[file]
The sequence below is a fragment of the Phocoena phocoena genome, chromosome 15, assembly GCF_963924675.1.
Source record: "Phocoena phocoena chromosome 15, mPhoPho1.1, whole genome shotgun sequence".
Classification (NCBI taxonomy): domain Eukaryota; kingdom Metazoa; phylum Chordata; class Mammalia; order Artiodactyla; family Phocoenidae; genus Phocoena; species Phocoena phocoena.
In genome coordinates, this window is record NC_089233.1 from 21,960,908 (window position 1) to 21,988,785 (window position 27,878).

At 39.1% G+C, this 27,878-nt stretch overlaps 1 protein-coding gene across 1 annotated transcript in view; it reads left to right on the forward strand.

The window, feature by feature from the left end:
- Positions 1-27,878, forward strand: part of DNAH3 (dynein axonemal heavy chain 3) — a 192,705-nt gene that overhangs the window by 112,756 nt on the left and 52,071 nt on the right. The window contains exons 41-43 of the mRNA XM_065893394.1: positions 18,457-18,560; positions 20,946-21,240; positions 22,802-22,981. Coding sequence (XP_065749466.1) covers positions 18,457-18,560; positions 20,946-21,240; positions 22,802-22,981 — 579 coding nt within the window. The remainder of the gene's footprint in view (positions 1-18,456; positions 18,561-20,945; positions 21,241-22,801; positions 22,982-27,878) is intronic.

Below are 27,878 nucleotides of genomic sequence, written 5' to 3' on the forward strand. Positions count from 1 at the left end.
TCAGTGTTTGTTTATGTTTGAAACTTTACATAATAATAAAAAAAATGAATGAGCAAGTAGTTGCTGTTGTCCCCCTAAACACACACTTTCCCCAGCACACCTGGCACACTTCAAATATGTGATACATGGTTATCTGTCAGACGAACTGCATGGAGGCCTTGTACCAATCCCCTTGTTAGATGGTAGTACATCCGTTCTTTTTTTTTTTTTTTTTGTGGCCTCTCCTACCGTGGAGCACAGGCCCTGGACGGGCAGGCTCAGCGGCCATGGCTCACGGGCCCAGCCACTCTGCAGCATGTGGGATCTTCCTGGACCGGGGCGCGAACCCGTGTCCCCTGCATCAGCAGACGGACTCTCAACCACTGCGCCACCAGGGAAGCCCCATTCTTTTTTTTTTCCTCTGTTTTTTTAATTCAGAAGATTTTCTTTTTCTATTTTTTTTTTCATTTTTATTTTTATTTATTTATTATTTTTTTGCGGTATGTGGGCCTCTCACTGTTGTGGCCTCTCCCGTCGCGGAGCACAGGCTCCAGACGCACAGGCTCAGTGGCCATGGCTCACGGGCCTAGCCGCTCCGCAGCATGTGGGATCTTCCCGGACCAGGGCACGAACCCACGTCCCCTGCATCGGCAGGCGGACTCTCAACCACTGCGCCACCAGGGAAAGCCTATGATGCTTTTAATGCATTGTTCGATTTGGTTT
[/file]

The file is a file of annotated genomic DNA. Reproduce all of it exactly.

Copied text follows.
The sequence below is a fragment of the Phocoena phocoena genome, chromosome 15, assembly GCF_963924675.1.
Source record: "Phocoena phocoena chromosome 15, mPhoPho1.1, whole genome shotgun sequence".
Classification (NCBI taxonomy): domain Eukaryota; kingdom Metazoa; phylum Chordata; class Mammalia; order Artiodactyla; family Phocoenidae; genus Phocoena; species Phocoena phocoena.
In genome coordinates, this window is record NC_089233.1 from 21,960,908 (window position 1) to 21,988,785 (window position 27,878).

At 39.1% G+C, this 27,878-nt stretch overlaps 1 protein-coding gene across 1 annotated transcript in view; it reads left to right on the forward strand.

The window, feature by feature from the left end:
- Positions 1-27,878, forward strand: part of DNAH3 (dynein axonemal heavy chain 3) — a 192,705-nt gene that overhangs the window by 112,756 nt on the left and 52,071 nt on the right. The window contains exons 41-43 of the mRNA XM_065893394.1: positions 18,457-18,560; positions 20,946-21,240; positions 22,802-22,981. Coding sequence (XP_065749466.1) covers positions 18,457-18,560; positions 20,946-21,240; positions 22,802-22,981 — 579 coding nt within the window. The remainder of the gene's footprint in view (positions 1-18,456; positions 18,561-20,945; positions 21,241-22,801; positions 22,982-27,878) is intronic.

Below are 27,878 nucleotides of genomic sequence, written 5' to 3' on the forward strand. Positions count from 1 at the left end.
TCAGTGTTTGTTTATGTTTGAAACTTTACATAATAATAAAAAAAATGAATGAGCAAGTAGTTGCTGTTGTCCCCCTAAACACACACTTTCCCCAGCACACCTGGCACACTTCAAATATGTGATACATGGTTATCTGTCAGACGAACTGCATGGAGGCCTTGTACCAATCCCCTTGTTAGATGGTAGTACATCCGTTCTTTTTTTTTTTTTTTTTGTGGCCTCTCCTACCGTGGAGCACAGGCCCTGGACGGGCAGGCTCAGCGGCCATGGCTCACGGGCCCAGCCACTCTGCAGCATGTGGGATCTTCCTGGACCGGGGCGCGAACCCGTGTCCCCTGCATCAGCAGACGGACTCTCAACCACTGCGCCACCAGGGAAGCCCCATTCTTTTTTTTTTCCTCTGTTTTTTTAATTCAGAAGATTTTCTTTTTCTATTTTTTTTTTCATTTTTATTTTTATTTATTTATTATTTTTTTGCGGTATGTGGGCCTCTCACTGTTGTGGCCTCTCCCGTCGCGGAGCACAGGCTCCAGACGCACAGGCTCAGTGGCCATGGCTCACGGGCCTAGCCGCTCCGCAGCATGTGGGATCTTCCCGGACCAGGGCACGAACCCACGTCCCCTGCATCGGCAGGCGGACTCTCAACCACTGCGCCACCAGGGAAAGCCTATGATGCTTTTAATGCATTGTTCGATTTGGTTT